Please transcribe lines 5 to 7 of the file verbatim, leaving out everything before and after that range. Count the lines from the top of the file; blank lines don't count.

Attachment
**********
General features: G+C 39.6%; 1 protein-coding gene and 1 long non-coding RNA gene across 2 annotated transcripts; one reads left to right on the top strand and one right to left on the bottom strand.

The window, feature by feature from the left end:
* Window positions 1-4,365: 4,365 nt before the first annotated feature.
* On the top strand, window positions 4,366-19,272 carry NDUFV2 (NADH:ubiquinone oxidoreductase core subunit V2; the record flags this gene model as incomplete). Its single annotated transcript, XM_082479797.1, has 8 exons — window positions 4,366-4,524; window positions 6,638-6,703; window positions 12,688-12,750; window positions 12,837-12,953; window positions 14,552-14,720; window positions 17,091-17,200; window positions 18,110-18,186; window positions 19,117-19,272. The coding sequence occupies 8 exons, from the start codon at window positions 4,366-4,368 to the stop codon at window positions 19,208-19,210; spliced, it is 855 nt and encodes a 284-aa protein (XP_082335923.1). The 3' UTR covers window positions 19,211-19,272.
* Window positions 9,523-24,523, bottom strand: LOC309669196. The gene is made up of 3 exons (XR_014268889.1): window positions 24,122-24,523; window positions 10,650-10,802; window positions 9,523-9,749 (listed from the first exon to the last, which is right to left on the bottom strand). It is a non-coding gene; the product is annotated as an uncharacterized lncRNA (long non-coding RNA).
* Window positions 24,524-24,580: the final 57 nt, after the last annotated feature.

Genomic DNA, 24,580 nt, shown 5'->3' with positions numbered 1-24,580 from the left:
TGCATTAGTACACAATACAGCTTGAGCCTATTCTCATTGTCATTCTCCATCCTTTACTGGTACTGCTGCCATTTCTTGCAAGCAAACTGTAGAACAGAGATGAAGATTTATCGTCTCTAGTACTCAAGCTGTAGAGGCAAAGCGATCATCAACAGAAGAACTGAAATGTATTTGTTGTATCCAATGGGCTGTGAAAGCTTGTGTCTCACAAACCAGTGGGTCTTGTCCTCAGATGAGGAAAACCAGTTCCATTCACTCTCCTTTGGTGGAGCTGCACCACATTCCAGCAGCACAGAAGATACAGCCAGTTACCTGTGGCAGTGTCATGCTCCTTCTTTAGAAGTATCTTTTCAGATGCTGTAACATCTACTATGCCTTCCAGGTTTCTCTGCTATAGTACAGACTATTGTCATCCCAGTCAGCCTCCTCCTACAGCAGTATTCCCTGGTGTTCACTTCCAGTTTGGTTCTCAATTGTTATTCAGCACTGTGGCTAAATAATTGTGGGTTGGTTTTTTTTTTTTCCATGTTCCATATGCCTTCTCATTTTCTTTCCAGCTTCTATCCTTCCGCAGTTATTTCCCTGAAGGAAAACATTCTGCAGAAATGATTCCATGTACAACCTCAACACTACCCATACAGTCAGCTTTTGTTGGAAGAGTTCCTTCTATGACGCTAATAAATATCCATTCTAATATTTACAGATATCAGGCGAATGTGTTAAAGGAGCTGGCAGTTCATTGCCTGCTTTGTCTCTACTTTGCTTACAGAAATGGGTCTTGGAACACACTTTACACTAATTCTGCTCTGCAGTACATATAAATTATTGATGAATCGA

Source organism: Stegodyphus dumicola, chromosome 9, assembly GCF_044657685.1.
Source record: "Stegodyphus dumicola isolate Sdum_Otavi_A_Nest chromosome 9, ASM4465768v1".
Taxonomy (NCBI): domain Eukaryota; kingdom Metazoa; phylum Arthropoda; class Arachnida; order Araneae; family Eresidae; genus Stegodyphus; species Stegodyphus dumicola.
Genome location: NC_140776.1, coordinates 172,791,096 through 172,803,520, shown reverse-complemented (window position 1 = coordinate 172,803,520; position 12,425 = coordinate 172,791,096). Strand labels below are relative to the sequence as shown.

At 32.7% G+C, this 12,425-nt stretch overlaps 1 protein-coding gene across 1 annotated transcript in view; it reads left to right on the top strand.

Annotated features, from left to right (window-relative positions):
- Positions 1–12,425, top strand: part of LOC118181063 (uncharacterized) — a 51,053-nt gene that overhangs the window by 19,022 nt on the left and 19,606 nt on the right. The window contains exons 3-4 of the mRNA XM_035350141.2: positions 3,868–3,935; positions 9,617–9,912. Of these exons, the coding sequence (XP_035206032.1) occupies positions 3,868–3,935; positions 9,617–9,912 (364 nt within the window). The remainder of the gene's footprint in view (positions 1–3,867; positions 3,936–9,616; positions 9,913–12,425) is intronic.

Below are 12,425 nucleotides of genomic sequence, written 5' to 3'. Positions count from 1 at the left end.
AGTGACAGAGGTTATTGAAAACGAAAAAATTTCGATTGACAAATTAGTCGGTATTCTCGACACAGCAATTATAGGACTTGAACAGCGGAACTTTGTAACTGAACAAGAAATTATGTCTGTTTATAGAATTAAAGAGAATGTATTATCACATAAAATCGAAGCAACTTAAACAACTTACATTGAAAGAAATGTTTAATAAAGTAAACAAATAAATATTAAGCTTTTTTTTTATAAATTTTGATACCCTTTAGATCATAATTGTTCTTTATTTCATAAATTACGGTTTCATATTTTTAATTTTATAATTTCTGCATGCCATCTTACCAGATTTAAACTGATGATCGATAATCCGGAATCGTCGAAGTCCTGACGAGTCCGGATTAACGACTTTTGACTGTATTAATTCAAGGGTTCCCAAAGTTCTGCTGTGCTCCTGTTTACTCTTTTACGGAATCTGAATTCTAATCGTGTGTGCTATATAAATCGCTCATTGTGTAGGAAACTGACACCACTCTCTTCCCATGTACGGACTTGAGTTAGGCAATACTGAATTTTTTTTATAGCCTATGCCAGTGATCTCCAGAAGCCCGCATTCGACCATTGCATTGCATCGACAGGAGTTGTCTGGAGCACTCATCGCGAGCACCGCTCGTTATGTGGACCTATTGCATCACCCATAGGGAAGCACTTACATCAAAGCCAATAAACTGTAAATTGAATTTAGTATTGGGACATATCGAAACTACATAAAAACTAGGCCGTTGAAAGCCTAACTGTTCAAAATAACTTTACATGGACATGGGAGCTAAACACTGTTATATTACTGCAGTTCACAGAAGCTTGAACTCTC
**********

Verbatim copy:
* Window positions 9,523-24,523, bottom strand: LOC309669196. The gene is made up of 3 exons (XR_014268889.1): window positions 24,122-24,523; window positions 10,650-10,802; window positions 9,523-9,749 (listed from the first exon to the last, which is right to left on the bottom strand). It is a non-coding gene; the product is annotated as an uncharacterized lncRNA (long non-coding RNA).
* Window positions 24,524-24,580: the final 57 nt, after the last annotated feature.

Genomic DNA, 24,580 nt, shown 5'->3' with positions numbered 1-24,580 from the left: